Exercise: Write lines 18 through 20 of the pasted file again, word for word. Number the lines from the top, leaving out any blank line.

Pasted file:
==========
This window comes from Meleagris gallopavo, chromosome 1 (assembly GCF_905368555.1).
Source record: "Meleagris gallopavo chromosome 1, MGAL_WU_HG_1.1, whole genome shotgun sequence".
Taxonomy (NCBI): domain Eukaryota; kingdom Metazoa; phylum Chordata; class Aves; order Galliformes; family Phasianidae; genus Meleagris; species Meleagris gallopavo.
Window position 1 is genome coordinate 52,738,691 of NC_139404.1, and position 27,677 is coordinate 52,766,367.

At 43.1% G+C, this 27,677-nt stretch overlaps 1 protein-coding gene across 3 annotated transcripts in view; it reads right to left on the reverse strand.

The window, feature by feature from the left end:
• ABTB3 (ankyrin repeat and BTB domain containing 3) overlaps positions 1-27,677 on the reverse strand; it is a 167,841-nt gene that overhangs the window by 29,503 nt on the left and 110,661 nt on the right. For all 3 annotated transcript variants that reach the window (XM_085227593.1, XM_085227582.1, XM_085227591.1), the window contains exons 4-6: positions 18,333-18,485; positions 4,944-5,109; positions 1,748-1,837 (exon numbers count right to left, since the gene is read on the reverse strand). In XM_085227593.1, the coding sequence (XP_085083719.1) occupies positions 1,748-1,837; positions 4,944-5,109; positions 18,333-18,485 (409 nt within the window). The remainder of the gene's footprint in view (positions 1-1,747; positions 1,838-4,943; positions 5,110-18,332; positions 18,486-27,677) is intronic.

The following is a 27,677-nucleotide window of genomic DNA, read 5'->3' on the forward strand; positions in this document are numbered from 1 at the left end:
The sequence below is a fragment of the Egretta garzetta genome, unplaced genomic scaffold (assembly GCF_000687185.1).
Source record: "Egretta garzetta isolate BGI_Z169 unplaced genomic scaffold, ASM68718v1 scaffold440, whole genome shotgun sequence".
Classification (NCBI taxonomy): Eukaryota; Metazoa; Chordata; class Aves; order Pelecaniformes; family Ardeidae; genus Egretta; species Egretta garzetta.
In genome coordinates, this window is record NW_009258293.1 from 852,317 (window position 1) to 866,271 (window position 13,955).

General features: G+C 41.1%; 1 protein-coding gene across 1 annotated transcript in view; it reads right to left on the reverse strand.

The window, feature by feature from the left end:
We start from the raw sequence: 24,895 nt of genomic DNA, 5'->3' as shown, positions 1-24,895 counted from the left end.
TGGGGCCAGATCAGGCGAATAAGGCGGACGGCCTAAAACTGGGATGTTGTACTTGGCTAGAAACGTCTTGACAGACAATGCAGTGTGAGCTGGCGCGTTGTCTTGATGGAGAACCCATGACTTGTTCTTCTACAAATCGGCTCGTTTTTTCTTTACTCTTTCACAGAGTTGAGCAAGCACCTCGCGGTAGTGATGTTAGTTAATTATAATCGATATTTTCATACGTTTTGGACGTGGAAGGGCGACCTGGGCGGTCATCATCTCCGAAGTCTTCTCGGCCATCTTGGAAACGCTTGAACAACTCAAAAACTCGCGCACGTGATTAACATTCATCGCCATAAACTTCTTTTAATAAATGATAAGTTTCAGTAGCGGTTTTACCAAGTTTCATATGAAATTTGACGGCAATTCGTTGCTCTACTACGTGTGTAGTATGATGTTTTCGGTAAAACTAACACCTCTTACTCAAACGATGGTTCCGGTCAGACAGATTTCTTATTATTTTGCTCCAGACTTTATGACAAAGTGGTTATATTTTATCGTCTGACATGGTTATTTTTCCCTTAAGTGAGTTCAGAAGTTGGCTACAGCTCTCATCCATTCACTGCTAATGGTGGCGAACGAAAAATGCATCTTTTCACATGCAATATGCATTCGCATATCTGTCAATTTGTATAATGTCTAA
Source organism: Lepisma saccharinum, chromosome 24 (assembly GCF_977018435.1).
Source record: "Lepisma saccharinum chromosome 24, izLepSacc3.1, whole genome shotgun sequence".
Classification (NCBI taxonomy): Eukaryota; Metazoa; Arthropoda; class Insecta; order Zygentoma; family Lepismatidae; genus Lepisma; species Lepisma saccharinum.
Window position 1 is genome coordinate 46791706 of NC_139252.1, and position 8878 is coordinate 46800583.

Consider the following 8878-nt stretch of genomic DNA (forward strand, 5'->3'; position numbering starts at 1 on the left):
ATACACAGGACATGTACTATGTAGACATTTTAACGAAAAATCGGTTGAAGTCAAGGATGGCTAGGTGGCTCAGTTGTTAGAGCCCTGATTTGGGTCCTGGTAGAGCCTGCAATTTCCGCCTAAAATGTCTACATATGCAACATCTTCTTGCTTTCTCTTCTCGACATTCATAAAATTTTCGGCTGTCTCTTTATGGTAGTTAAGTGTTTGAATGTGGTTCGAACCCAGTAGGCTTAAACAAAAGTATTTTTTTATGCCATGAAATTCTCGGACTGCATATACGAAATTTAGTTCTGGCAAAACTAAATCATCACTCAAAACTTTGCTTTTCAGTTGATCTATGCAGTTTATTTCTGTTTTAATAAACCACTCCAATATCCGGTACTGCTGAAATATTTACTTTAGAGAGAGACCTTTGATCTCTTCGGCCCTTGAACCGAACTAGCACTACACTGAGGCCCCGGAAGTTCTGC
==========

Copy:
Source record: "Lepisma saccharinum chromosome 24, izLepSacc3.1, whole genome shotgun sequence".
Classification (NCBI taxonomy): Eukaryota; Metazoa; Arthropoda; class Insecta; order Zygentoma; family Lepismatidae; genus Lepisma; species Lepisma saccharinum.
Window position 1 is genome coordinate 46791706 of NC_139252.1, and position 8878 is coordinate 46800583.